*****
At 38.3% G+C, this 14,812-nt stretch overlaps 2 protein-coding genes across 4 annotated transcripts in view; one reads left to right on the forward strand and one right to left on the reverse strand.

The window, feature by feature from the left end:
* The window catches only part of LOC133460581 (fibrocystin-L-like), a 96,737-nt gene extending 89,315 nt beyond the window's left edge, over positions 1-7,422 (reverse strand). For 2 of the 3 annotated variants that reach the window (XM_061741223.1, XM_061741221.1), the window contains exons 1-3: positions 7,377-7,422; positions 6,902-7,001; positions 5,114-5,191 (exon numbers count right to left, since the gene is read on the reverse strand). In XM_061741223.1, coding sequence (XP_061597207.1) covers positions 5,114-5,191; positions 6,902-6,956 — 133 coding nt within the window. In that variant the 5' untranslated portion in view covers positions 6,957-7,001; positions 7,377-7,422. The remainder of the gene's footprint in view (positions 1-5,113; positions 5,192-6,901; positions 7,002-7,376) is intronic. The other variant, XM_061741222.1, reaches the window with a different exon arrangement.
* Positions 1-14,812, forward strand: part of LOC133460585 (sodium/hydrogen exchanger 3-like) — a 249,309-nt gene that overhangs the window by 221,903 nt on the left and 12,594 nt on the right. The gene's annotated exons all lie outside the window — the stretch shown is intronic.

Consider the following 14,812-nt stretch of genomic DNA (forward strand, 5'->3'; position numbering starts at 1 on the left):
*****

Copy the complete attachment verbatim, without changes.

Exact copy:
At 38.3% G+C, this 14,812-nt stretch overlaps 2 protein-coding genes across 4 annotated transcripts in view; one reads left to right on the forward strand and one right to left on the reverse strand.

The window, feature by feature from the left end:
* The window catches only part of LOC133460581 (fibrocystin-L-like), a 96,737-nt gene extending 89,315 nt beyond the window's left edge, over positions 1-7,422 (reverse strand). For 2 of the 3 annotated variants that reach the window (XM_061741223.1, XM_061741221.1), the window contains exons 1-3: positions 7,377-7,422; positions 6,902-7,001; positions 5,114-5,191 (exon numbers count right to left, since the gene is read on the reverse strand). In XM_061741223.1, coding sequence (XP_061597207.1) covers positions 5,114-5,191; positions 6,902-6,956 — 133 coding nt within the window. In that variant the 5' untranslated portion in view covers positions 6,957-7,001; positions 7,377-7,422. The remainder of the gene's footprint in view (positions 1-5,113; positions 5,192-6,901; positions 7,002-7,376) is intronic. The other variant, XM_061741222.1, reaches the window with a different exon arrangement.
* Positions 1-14,812, forward strand: part of LOC133460585 (sodium/hydrogen exchanger 3-like) — a 249,309-nt gene that overhangs the window by 221,903 nt on the left and 12,594 nt on the right. The gene's annotated exons all lie outside the window — the stretch shown is intronic.

Consider the following 14,812-nt stretch of genomic DNA (forward strand, 5'->3'; position numbering starts at 1 on the left):